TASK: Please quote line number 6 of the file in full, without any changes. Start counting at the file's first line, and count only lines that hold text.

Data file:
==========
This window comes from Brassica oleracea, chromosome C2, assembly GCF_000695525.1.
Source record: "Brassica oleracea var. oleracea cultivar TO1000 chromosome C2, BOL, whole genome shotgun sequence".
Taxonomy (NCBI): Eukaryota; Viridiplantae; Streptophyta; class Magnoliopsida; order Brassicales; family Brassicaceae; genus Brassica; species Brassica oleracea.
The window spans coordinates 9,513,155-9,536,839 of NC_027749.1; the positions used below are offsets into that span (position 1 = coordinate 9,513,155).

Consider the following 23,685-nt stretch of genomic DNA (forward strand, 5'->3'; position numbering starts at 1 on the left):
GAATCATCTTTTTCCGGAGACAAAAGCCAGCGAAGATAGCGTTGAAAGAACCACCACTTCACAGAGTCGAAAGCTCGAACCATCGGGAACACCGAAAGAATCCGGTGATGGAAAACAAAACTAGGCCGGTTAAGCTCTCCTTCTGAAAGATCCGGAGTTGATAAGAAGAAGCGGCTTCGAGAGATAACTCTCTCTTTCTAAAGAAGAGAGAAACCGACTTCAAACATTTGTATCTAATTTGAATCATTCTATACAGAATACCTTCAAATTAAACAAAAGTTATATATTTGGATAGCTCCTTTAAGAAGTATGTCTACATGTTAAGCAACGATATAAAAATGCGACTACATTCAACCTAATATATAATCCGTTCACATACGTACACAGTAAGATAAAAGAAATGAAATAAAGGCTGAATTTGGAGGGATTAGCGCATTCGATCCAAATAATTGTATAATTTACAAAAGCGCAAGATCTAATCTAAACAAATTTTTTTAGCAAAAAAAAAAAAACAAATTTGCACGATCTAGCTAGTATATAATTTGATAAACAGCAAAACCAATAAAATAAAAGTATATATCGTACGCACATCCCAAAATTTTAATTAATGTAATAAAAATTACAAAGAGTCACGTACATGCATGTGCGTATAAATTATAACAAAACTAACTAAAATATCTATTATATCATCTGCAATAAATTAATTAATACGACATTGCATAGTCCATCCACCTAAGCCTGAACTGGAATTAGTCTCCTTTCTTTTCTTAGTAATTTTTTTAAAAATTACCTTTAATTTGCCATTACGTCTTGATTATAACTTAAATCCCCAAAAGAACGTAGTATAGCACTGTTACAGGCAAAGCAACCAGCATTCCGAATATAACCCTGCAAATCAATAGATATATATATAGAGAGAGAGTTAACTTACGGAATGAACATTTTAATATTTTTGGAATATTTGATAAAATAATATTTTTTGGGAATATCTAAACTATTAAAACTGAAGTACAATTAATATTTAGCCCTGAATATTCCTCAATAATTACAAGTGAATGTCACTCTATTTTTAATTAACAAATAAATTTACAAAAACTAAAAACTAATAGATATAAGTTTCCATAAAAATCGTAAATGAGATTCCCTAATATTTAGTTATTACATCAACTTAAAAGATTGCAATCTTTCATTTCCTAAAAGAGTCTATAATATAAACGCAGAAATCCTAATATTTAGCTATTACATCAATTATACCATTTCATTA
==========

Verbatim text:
GAATCATCTTTTTCCGGAGACAAAAGCCAGCGAAGATAGCGTTGAAAGAACCACCACTTCACAGAGTCGAAAGCTCGAACCATCGGGAACACCGAAAGAATCCGGTGATGGAAAACAAAACTAGGCCGGTTAAGCTCTCCTTCTGAAAGATCCGGAGTTGATAAGAAGAAGCGGCTTCGAGAGATAACTCTCTCTTTCTAAAGAAGAGAGAAACCGACTTCAAACATTTGTATCTAATTTGAATCATTCTATACAGAATACCTTCAAATTAAACAAAAGTTATATATTTGGATAGCTCCTTTAAGAAGTATGTCTACATGTTAAGCAACGATATAAAAATGCGACTACATTCAACCTAATATATAATCCGTTCACATACGTACACAGTAAGATAAAAGAAATGAAATAAAGGCTGAATTTGGAGGGATTAGCGCATTCGATCCAAATAATTGTATAATTTACAAAAGCGCAAGATCTAATCTAAACAAATTTTTTTAGCAAAAAAAAAAAAACAAATTTGCACGATCTAGCTAGTATATAATTTGATAAACAGCAAAACCAATAAAATAAAAGTATATATCGTACGCACATCCCAAAATTTTAATTAATGTAATAAAAATTACAAAGAGTCACGTACATGCATGTGCGTATAAATTATAACAAAACTAACTAAAATATCTATTATATCATCTGCAATAAATTAATTAATACGACATTGCATAGTCCATCCACCTAAGCCTGAACTGGAATTAGTCTCCTTTCTTTTCTTAGTAATTTTTTTAAAAATTACCTTTAATTTGCCATTACGTCTTGATTATAACTTAAATCCCCAAAAGAACGTAGTATAGCACTGTTACAGGCAAAGCAACCAGCATTCCGAATATAACCCTGCAAATCAATAGATATATATATAGAGAGAGAGTTAACTTACGGAATGAACATTTTAATATTTTTGGAATATTTGATAAAATAATATTTTTTGGGAATATCTAAACTATTAAAACTGAAGTACAATTAATATTTAGCCCTGAATATTCCTCAATAATTACAAGTGAATGTCACTCTATTTTTAATTAACAAATAAATTTACAAAAACTAAAAACTAATAGATATAAGTTTCCATAAAAATCGTAAATGAGATTCCCTAATATTTAGTTATTACATCAACTTAAAAGATTGCAATCTTTCATTTCCTAAAAGAGTCTATAATATAAACGCAGAAATCCTAATATTTAGCTATTACATCAATTATACCATTTCATTA